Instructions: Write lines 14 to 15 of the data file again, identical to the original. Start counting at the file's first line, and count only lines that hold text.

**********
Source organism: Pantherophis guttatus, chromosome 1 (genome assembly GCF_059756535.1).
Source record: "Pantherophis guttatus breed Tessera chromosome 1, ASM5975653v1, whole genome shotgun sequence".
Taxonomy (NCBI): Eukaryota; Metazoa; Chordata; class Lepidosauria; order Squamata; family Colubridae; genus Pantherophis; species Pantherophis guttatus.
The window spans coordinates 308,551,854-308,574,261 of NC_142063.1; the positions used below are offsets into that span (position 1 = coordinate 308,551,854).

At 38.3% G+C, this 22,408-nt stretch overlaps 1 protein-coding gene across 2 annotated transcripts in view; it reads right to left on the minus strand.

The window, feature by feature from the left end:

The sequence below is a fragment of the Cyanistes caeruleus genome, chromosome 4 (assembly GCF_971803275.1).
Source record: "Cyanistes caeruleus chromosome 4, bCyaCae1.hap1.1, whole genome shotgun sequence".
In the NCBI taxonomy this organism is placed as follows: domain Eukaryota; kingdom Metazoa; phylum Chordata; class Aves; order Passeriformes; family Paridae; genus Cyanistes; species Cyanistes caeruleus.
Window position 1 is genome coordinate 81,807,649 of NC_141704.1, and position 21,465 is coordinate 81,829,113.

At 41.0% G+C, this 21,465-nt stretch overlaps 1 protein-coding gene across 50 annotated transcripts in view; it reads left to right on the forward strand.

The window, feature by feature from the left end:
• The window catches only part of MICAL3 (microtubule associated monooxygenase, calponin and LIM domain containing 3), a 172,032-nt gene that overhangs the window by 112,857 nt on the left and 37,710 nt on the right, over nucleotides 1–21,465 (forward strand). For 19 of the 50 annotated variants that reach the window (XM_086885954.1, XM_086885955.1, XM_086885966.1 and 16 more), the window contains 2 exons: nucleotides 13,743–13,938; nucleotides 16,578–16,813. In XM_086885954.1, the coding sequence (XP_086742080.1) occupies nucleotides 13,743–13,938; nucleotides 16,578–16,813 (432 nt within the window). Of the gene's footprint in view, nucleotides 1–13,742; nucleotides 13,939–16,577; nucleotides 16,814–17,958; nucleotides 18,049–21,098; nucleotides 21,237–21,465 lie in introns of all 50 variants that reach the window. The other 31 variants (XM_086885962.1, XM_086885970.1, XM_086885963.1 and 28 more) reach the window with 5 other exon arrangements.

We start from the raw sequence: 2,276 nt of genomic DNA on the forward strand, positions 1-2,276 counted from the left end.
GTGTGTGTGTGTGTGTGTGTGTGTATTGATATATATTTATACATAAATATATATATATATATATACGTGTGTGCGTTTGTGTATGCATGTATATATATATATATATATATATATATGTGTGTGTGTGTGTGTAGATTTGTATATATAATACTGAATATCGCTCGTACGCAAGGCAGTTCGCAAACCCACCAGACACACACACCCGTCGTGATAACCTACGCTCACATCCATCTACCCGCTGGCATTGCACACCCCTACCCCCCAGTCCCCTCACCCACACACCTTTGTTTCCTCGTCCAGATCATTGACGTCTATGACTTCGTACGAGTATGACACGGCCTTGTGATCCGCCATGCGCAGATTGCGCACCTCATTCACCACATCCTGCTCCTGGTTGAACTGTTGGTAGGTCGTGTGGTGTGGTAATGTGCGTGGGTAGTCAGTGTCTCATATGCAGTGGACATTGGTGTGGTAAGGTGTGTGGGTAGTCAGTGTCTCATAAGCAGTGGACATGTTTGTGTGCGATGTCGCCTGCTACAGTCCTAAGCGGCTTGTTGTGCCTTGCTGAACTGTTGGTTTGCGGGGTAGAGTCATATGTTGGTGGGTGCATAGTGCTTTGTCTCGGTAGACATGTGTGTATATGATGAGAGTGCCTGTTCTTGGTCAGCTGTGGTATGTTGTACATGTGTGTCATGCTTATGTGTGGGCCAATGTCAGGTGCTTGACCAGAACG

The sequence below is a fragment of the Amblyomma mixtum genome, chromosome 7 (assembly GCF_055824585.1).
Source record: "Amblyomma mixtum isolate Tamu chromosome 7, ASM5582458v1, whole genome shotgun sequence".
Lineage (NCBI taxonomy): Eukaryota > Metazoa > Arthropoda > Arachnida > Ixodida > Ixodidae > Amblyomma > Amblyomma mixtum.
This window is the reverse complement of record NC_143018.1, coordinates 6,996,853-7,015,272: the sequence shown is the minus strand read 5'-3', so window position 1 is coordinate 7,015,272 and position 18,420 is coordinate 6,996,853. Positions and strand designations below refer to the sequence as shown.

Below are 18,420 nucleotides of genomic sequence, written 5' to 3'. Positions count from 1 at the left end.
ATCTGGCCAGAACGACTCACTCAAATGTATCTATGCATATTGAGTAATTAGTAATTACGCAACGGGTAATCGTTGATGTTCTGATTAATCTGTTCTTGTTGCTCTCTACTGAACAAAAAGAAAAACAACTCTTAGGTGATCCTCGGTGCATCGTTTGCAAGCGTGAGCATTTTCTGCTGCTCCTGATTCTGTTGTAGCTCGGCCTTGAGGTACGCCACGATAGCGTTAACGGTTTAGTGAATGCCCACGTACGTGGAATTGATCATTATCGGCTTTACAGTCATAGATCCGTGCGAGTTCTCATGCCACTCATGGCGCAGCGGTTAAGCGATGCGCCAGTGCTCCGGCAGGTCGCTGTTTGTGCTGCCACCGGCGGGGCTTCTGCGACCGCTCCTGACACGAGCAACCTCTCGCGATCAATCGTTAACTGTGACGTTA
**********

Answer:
We start from the raw sequence: 2,276 nt of genomic DNA on the forward strand, positions 1-2,276 counted from the left end.
GTGTGTGTGTGTGTGTGTGTGTGTATTGATATATATTTATACATAAATATATATATATATATATACGTGTGTGCGTTTGTGTATGCATGTATATATATATATATATATATATATATGTGTGTGTGTGTGTGTAGATTTGTATATATAATACTGAATATCGCTCGTACGCAAGGCAGTTCGCAAACCCACCAGACACACACACCCGTCGTGATAACCTACGCTCACATCCATCTACCCGCTGGCATTGCACACCCCTACCCCCCAGTCCCCTCACCCACACACCTTTGTTTCCTCGTCCAGATCATTGACGTCTATGACTTCGTACGAGTATGACACGGCCTTGTGATCCGCCATGCGCAGATTGCGCACCTCATTCACCACATCCTGCTCCTGGTTGAACTGTTGGTAGGTCGTGTGGTGTGGTAATGTGCGTGGGTAGTCAGTGTCTCATATGCAGTGGACATTGGTGTGGTAAGGTGTGTGGGTAGTCAGTGTCTCATAAGCAGTGGACATGTTTGTGTGCGATGTCGCCTGCTACAGTCCTAAGCGGCTTGTTGTGCCTTGCTGAACTGTTGGTTTGCGGGGTAGAGTCATATGTTGGTGGGTGCATAGTGCTTTGTCTCGGTAGACATGTGTGTATATGATGAGAGTGCCTGTTCTTGGTCAGCTGTGGTATGTTGTACATGTGTGTCATGCTTATGTGTGGGCCAATGTCAGGTGCTTGACCAGAACG